La Vaute, who apparently always has something under construction, has also: built a harpsichord, several pieces of Barclay Collection kit mahogany furniture, a fanciful enclosed bed, painted elephant foot-prints on the floor, refinished other floors, installed a solid oak mantlepiece, and fenced in the lot.

Elaine La Vaute has never dared to figure what it all cost. She estimates $6,000 for the kitchen, including the Reserve Jean-Air serve, $500 for new windows and $180 just for the framing around them. Beware: Dog Bearing Frisbee

As you walk up to Debbie and Donald Leichtling's house, the large black dog on the porch looks very much like the bound of the Baskeryilles. You're sure you're going to be eaten alive and your bones buried. Then suddenly, having taken a good smell of you, he goes to get his Frisbee, and offers it in friendship and the hope of a game.

Donald Leichtling, 34, is the lab technician at Mortgomery College. He and his wife, a nurse, bought their house about a year ago. They worked on it for months before they moved in -- the bank wouldn't give them a mortgage until they rehabilitated it. People thought they were crazy to pay $48,500 for the house.

"We thought: What it we put in all that work, and something goes wrong and we don't own it."

Something did go wrong after settlement. They'd lived in a two-room apartment for four years, trying to save up a downpayment. To celebrate their new status as home owners, they invited their parents to Thanksgiving dinner. Then, five days after they moved in, a jeep hit their jeep, hurting them both badly, and bouncing across the street to demolish their MG. They still managed Thanksgiving dinner -- but they had to do the dishes in the bathrub.

Since then, they have scraped the 15-odd layers of paint off the dining- and living-room chestnut woodwork. They paid $650 to have the floors, some oak, some soft pine, refinished. But Leichtling patched all the plaster himself, smoothing it down with a sander. The furnace was rebuilt for only $150. Plumbing and electricity added another $200 or so.

Probably the handsomest room is the kitchen. "We tore out all the old cabinets that seem to make the room narrow and put in these open shelves," he said. The glass jars hold seeds and herbs.

One room on the first floor is a crafts room for the family. Both Leichtlings are great kite makers. She made a remarkable fabric kite, which hangs on the wall. But they are still looking for a way to hang the most magnificent kite of all -- a sailing ship with multiple masts. Lofty Beds and Passive Solar

Across the street, on Susanne and John Fleming's porch, the dog takes a very suspicious view of strangers. Almost everyone in Takoma Park has a big old dog, suitable for scaring birds and strangers. Leichtling and his dog had been playing Frisbee in the middle of the street, but they came over to vouch for the visitors to the other dog.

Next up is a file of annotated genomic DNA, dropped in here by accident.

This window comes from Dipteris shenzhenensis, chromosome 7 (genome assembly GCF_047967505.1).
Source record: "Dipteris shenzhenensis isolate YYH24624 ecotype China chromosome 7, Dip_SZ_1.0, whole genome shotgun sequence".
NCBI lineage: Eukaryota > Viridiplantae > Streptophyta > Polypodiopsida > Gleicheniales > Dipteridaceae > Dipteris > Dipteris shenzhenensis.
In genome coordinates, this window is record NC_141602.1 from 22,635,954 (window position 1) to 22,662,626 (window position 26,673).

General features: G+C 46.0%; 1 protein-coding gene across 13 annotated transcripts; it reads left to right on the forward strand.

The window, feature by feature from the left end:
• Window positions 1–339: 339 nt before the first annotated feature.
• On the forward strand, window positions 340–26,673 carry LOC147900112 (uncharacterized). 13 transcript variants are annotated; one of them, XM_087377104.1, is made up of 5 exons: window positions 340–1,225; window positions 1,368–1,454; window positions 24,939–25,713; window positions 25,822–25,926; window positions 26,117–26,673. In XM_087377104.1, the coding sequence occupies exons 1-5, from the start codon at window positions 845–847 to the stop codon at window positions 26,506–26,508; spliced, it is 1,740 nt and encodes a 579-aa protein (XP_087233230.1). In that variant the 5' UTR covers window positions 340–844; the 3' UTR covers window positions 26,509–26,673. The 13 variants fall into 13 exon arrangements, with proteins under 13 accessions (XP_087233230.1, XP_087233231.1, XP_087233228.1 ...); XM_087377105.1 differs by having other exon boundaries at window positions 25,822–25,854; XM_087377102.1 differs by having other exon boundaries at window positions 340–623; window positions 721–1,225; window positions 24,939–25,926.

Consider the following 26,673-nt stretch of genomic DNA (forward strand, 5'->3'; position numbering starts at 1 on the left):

Inside, John Fleming put down his hammer and said, "I just work here." And the Flemings gave a tour to prove it. They bought their 1907 house about 2 1/2 years ago.They paid $28,000 for the house and its 22 broken windows.Fleming started out with an advantage -- he runs a construction company. Susanne Fleming is a dental hygienist, who also has an antique dealer's license. Except for a stray friend, they did all the work themselves. They figure the materials cost $10,000, including the landscaping.

Sensibly, they started with the bathroom remodeling -- cutting through to a linen closet to give space for a dressing table. They redid all the electricity and plumbing and much of the plaster.

"Our favorite room," he said, "is the study." Here he cut through the roof on the south side to put in a sky-light. "It's the Cadillac of lights, it opens for ventilation." Some day, Fleming hopes to put some solar collectors on the roof. "But it isn't easy in Takoma Park to escape the tree shade."

He opened up the ceiling to the roof to put in a loft bed. And in what was a jerry-built sunporch, he's made a neat office. One of Susanne Fleming's finds, a Morris-type easy chair, sits here. Another bedroom is bright with quilts and an old truck.

There are nine other houses and/or gardens on the Takoma Park tour today, organized by Elien Marsh and Mary Ann McGulre. Included are the homes of: Jude Garrett and Jim Avery, Catherine and David Moses, Abigail Havens and Stephen Ramsey, Debbie and Bruce Hutton, Carroll and James Armstrong, Stephanie Solien and Frank Greer, Catherine and Clarence Casey, Karen and Bill Maury. Dave Ellis and Larry Backs will show their Designers Consortium remodeling.

The mini-bus tour is from 1:30 to 5 p.m. today. Tickets are $3.50 at the Municipal Building. 7500 Maple Ave. Tour profits will pay for historical markers. CAPTION: Picture 1, Elaine LaVaute's Takoma Park home has an oak dining room; Picture 2, Susanne and John Fleming's home; Picture 3, has a study with a loft bed; By Douglas Chevalier -- The Washington Post.; Picture 4, The breakfast room in the LaVaute's home; Picture 5, the shelves in the Leichtling house.; By Douglas Chevalier -- Washington Post.